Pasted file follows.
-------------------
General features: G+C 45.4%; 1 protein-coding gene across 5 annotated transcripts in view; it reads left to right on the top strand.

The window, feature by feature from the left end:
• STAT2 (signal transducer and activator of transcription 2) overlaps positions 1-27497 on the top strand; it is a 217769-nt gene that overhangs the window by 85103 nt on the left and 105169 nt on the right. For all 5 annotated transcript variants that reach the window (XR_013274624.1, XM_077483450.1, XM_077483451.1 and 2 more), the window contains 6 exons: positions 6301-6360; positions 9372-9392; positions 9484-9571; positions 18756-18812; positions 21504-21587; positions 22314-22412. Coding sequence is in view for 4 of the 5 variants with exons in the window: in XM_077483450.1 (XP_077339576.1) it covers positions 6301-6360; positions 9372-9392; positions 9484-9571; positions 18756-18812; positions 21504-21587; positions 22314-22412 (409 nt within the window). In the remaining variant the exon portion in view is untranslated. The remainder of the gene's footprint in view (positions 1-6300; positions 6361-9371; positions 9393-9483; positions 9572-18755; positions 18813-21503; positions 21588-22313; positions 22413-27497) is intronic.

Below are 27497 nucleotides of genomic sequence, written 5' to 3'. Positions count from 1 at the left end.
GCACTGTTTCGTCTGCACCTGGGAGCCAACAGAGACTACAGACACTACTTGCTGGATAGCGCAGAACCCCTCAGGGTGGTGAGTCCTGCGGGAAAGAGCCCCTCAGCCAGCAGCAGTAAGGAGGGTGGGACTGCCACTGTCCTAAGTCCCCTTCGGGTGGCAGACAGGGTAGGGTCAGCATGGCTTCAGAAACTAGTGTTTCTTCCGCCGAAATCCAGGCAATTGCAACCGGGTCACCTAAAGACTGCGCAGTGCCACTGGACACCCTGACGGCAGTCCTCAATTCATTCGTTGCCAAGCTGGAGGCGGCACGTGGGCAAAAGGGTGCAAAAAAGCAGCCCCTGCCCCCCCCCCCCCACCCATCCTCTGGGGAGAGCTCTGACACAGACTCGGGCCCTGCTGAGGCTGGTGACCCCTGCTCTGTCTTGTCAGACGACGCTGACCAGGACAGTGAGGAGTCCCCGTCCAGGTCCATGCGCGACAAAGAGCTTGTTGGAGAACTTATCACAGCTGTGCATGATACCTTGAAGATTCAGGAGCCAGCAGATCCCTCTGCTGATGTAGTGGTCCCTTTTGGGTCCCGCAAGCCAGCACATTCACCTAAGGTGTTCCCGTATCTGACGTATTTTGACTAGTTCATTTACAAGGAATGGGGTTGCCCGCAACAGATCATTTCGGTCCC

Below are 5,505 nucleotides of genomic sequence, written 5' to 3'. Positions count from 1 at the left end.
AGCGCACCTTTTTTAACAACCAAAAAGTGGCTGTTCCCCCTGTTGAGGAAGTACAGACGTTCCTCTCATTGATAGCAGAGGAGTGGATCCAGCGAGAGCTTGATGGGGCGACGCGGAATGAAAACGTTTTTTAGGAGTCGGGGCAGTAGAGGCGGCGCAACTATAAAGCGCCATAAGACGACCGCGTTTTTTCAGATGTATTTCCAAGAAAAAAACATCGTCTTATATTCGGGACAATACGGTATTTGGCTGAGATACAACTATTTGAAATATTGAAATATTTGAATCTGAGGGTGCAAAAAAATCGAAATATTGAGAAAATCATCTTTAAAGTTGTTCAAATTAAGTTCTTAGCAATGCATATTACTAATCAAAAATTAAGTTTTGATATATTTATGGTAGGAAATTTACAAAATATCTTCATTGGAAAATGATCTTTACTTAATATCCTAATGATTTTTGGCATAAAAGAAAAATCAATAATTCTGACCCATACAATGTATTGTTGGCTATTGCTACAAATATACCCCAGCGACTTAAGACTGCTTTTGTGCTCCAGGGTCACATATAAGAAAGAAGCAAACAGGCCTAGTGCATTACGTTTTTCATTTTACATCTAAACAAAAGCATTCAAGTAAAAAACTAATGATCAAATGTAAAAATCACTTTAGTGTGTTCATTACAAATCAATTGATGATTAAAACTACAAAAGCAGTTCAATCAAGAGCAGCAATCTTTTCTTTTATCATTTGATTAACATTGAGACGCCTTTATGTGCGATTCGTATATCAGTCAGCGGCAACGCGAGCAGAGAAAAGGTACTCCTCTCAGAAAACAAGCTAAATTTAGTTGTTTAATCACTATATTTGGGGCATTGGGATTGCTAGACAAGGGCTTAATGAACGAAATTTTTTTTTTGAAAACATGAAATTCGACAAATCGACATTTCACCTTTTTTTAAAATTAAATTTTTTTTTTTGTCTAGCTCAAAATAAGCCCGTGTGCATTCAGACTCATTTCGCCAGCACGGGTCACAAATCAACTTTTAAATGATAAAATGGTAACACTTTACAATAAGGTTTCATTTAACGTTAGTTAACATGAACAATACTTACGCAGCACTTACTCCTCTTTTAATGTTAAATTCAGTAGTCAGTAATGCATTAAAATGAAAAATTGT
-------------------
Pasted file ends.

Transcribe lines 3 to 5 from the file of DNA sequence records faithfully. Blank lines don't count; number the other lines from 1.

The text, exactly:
• STAT2 (signal transducer and activator of transcription 2) overlaps positions 1-27497 on the top strand; it is a 217769-nt gene that overhangs the window by 85103 nt on the left and 105169 nt on the right. For all 5 annotated transcript variants that reach the window (XR_013274624.1, XM_077483450.1, XM_077483451.1 and 2 more), the window contains 6 exons: positions 6301-6360; positions 9372-9392; positions 9484-9571; positions 18756-18812; positions 21504-21587; positions 22314-22412. Coding sequence is in view for 4 of the 5 variants with exons in the window: in XM_077483450.1 (XP_077339576.1) it covers positions 6301-6360; positions 9372-9392; positions 9484-9571; positions 18756-18812; positions 21504-21587; positions 22314-22412 (409 nt within the window). In the remaining variant the exon portion in view is untranslated. The remainder of the gene's footprint in view (positions 1-6300; positions 6361-9371; positions 9393-9483; positions 9572-18755; positions 18813-21503; positions 21588-22313; positions 22413-27497) is intronic.

Below are 27497 nucleotides of genomic sequence, written 5' to 3'. Positions count from 1 at the left end.
GCACTGTTTCGTCTGCACCTGGGAGCCAACAGAGACTACAGACACTACTTGCTGGATAGCGCAGAACCCCTCAGGGTGGTGAGTCCTGCGGGAAAGAGCCCCTCAGCCAGCAGCAGTAAGGAGGGTGGGACTGCCACTGTCCTAAGTCCCCTTCGGGTGGCAGACAGGGTAGGGTCAGCATGGCTTCAGAAACTAGTGTTTCTTCCGCCGAAATCCAGGCAATTGCAACCGGGTCACCTAAAGACTGCGCAGTGCCACTGGACACCCTGACGGCAGTCCTCAATTCATTCGTTGCCAAGCTGGAGGCGGCACGTGGGCAAAAGGGTGCAAAAAAGCAGCCCCTGCCCCCCCCCCCCCACCCATCCTCTGGGGAGAGCTCTGACACAGACTCGGGCCCTGCTGAGGCTGGTGACCCCTGCTCTGTCTTGTCAGACGACGCTGACCAGGACAGTGAGGAGTCCCCGTCCAGGTCCATGCGCGACAAAGAGCTTGTTGGAGAACTTATCACAGCTGTGCATGATACCTTGAAGATTCAGGAGCCAGCAGATCCCTCTGCTGATGTAGTGGTCCCTTTTGGGTCCCGCAAGCCAGCACATTCACCTAAGGTGTTCCCGTATCTGACGTATTTTGACTAGTTCATTTACAAGGAATGGGGTTGCCCGCAACAGATCATTTCGGTCCC